Squirrel sculpture is not a notable distinguishing feature of British sculpture, and despite having a couple of examples clearly in my mind, I cannot recall having come across that many examples. The one above, with its fernlike tail and over-large, almost lagamorphic ears, is a bit of architectural sculpture on the Queen’s Building, Cardiff. The beast is shown among oakleaves and eating an acorn.
Here is the best known squirrel sculpture, on the George Frampton’s Peter Pan monument in Hyde Park, London. The creature is apparently in converse with a youthful fairy.
These next two show particularly decorative usage of the squirrel, the one on the left as the centrepiece of a roundel, the other in a quatrefoil. The one on the left is interesting in that the little animal is not in the characteristic upright stance, but climbing four-legged among the foliage. The right hand one is back to the upright position. Both are among oak leaves with acorns, and this seems to be the almost irresistible surround for a squirrel carved in high relief. But our last example, below, breaks the rule: the squirrel, placed above an attached column, is shown typically upright, and his tail becomes the leafy foliage spreading above him, more Acanthus than oak, I would think.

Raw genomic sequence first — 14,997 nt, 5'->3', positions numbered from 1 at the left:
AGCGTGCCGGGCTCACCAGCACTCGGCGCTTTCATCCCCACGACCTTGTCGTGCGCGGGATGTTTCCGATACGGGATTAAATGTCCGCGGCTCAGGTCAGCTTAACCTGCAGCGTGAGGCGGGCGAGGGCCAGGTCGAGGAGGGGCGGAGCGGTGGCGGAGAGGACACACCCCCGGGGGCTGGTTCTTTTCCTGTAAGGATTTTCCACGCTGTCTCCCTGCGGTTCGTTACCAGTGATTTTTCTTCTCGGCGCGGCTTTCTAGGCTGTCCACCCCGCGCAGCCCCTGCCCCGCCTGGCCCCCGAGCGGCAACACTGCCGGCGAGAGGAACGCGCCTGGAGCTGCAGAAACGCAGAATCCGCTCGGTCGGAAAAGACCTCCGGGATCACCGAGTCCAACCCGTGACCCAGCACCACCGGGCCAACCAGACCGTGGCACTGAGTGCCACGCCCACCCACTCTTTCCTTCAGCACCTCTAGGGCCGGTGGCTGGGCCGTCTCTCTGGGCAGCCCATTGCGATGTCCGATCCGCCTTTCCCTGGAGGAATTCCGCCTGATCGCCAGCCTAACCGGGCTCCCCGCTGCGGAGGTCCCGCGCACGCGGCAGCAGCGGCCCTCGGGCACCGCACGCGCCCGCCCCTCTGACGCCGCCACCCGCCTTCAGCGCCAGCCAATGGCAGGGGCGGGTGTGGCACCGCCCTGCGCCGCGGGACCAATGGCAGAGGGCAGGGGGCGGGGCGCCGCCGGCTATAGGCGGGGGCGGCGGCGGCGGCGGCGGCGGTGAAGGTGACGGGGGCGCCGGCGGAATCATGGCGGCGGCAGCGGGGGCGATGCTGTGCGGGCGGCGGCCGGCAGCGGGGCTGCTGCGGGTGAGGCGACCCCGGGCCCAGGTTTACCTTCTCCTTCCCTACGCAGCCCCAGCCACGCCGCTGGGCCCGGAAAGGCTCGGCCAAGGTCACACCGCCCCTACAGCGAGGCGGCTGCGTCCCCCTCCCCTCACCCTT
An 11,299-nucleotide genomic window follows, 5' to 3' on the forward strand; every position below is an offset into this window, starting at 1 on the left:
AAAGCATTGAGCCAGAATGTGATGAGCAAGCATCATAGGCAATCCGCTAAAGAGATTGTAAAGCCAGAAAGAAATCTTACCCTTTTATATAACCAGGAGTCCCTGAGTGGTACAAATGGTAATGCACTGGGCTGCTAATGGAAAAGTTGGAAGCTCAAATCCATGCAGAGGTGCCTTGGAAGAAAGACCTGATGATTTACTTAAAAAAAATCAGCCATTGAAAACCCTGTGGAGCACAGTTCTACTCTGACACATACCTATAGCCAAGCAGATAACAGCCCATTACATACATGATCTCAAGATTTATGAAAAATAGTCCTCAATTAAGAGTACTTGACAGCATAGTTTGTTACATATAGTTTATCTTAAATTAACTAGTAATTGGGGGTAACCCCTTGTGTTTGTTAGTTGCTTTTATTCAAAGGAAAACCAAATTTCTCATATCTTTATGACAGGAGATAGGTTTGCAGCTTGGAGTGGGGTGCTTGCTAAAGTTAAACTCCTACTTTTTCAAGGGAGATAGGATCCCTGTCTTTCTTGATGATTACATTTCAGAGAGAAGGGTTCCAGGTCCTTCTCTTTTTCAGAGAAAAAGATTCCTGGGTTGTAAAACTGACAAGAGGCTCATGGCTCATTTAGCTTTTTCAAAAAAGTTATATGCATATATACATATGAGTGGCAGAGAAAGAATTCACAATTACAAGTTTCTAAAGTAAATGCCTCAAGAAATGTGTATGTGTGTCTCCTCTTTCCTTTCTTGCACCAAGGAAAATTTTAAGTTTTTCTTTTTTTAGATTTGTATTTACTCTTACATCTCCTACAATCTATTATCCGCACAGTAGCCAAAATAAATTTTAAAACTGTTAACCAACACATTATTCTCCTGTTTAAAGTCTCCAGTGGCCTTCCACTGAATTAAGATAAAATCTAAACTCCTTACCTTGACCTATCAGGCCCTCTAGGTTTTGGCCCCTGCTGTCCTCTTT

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Rabbit sculpture // Mouse sculpture // Other animal sculpture
London sculpture // Sculpture in England